Tuesday, 20 October 2015

Horror Express (1972)

This is the second cinematic adaptation of the short story "Who Goes There?".  You may have heard of the third such adaptation - a little John Carpenter number called The Thing.

This film was made ten years before Carpenter's, and features Christopher Lee and Peter Cushing in one of their many screen collaborations.  Lee is a biologist, transporting an ancient fossilised ape-man on the Trans-Siberian railway.  Cushing is his friend and rival whom also happens to be on the same train.  Their characters have names of course, but I'm just going to call them Lee and Cushing here.

Unfortunately for both men - and for all the passengers on the train, come to that - Lee's fossil is a lot more active than it ought to be.  It escapes the large crate in which it has been stored, murdering the porter in the process.

Lee deduces exactly what happened, which is a pretty amazing leap of logic to make.  Naturally a police inspector who happens to be aboard is more skeptical, but he orders a search of the train be conducted.  This leads to the death of one of the men doing the searching.  Noticing that the two corpses share the same strange, white eyes, the Inspector asks Cushing to do an autopsy.  He discovers that the dead man's brain is completely unwrinkled, indicating that all the memories have been drained from it.

Stop giggling.  I'm sure that scene is full of highly credible scientific information!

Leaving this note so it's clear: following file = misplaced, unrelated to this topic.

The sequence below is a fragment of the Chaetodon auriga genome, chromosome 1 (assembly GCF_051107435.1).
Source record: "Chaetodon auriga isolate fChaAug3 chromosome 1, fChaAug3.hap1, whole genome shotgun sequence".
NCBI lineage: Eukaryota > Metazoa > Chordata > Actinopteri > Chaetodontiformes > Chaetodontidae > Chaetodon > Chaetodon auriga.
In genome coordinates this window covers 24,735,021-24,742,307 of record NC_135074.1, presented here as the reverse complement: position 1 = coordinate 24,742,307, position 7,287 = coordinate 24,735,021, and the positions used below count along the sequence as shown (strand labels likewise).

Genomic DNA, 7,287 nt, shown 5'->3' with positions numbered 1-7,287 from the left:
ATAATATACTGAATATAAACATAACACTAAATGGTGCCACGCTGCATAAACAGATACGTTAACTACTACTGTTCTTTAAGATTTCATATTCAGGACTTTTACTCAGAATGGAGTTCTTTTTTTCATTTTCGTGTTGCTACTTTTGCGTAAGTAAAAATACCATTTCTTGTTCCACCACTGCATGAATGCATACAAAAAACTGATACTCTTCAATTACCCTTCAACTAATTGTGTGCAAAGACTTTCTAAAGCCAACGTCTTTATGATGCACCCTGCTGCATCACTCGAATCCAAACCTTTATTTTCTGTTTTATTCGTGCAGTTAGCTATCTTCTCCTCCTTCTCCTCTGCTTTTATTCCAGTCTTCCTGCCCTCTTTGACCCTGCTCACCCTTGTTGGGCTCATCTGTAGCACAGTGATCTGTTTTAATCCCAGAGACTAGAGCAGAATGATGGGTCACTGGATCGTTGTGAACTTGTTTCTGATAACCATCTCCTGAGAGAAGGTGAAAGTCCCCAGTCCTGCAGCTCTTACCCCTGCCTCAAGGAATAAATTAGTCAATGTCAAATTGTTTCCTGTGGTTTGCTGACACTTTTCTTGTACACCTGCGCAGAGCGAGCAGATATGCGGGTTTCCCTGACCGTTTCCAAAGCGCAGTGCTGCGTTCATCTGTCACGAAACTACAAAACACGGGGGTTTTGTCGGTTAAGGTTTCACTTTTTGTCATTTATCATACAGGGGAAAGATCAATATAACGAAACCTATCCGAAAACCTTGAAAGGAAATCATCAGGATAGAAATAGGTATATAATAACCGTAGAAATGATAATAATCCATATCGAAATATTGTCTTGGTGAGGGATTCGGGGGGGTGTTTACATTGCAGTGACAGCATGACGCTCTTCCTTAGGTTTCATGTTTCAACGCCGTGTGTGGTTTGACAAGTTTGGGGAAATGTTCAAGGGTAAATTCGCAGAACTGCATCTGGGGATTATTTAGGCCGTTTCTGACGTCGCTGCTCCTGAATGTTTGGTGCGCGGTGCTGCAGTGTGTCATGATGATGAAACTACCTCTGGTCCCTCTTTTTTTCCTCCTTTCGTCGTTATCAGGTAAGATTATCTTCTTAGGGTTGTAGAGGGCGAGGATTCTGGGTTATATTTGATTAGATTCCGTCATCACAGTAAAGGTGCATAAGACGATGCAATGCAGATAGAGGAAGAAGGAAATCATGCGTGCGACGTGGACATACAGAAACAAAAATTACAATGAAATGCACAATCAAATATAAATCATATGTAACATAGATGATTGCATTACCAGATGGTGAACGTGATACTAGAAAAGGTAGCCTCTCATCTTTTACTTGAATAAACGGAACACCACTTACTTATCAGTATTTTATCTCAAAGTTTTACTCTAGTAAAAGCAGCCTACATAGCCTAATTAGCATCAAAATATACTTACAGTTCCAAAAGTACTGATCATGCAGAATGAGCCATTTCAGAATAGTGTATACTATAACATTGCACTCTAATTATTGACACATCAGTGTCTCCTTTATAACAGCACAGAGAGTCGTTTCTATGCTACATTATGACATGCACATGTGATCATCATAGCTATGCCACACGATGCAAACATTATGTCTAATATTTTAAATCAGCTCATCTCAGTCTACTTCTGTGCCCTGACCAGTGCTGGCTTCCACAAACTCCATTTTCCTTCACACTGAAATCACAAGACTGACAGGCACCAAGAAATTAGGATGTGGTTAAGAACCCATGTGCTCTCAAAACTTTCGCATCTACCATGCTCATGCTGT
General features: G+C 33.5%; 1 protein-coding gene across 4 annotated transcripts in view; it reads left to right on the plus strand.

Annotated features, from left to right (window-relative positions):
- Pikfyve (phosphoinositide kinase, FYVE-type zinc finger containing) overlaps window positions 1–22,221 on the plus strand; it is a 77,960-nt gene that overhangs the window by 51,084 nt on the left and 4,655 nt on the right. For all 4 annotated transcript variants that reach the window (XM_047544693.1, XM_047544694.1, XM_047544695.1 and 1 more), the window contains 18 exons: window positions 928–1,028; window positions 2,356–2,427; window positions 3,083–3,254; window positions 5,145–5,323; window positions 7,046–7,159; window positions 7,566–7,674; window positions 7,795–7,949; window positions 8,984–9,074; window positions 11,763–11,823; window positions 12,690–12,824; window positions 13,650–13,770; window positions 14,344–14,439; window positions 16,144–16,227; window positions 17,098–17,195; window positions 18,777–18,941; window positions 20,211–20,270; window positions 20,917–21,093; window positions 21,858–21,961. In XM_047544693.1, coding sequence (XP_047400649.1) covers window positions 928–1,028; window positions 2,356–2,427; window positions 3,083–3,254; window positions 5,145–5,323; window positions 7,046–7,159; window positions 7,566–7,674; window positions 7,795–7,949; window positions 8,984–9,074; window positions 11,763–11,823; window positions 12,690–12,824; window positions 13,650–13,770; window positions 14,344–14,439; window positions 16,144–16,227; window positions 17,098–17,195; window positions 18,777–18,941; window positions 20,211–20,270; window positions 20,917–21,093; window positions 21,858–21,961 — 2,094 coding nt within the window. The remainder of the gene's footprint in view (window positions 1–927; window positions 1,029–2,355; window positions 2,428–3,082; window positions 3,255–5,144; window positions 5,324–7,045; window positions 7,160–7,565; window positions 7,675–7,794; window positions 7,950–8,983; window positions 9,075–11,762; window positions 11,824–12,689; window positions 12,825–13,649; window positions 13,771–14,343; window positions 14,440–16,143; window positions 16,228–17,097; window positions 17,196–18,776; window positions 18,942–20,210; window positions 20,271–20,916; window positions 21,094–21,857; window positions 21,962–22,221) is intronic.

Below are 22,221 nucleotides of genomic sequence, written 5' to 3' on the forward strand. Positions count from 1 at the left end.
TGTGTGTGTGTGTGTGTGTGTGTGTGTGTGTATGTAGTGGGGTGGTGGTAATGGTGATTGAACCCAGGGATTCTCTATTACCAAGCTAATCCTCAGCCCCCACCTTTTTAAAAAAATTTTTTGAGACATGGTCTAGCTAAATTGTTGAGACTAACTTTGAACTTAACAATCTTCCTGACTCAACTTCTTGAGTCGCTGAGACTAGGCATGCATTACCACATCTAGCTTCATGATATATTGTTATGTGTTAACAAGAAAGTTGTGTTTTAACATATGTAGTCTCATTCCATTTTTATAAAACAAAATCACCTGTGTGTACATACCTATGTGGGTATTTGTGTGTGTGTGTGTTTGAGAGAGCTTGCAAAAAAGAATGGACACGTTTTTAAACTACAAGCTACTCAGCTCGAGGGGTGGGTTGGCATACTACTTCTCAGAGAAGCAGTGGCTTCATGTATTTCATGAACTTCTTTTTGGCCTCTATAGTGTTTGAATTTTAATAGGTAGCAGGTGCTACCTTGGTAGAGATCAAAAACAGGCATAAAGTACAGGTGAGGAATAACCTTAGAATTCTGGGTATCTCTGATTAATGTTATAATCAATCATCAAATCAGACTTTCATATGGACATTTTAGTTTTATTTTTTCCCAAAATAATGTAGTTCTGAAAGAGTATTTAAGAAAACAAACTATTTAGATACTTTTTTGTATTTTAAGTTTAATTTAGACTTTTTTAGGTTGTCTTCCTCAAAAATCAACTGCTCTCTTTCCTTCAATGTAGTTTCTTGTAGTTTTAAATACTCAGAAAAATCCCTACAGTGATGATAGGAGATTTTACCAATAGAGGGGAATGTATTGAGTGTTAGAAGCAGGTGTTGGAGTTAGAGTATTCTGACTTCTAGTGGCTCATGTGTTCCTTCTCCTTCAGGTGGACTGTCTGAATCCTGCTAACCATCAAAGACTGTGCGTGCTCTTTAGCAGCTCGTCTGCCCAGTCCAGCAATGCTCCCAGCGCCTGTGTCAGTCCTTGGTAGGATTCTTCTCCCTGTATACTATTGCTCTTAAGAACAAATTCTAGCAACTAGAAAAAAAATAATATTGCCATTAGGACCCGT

Anyway, Lee is exonerated and the hunt is now on for the monster.  What our heroes don't realise however, is that the beast is merely a host for the real menace: a disembodied energy-being, capable of seizing control of another living creature if its current form should be slain.

This is a tolerable enough bit of low budget 70s horror, though it doesn't do a good job of hiding its limited resources: the prehistoric man-ape looks quite dreadful, and the very restricted number of sets is quite apparent.  Perhaps they felt their money was better spent on having Telly Savalas turn up halfway through to chew scenery like a madman.  (It wasn't)

Ultimately though, the real downfall of this film is that Carpenter's movie exists.  If you're going to watch a screen adaptation of "Who Goes There?", why would you choose the lesser option?

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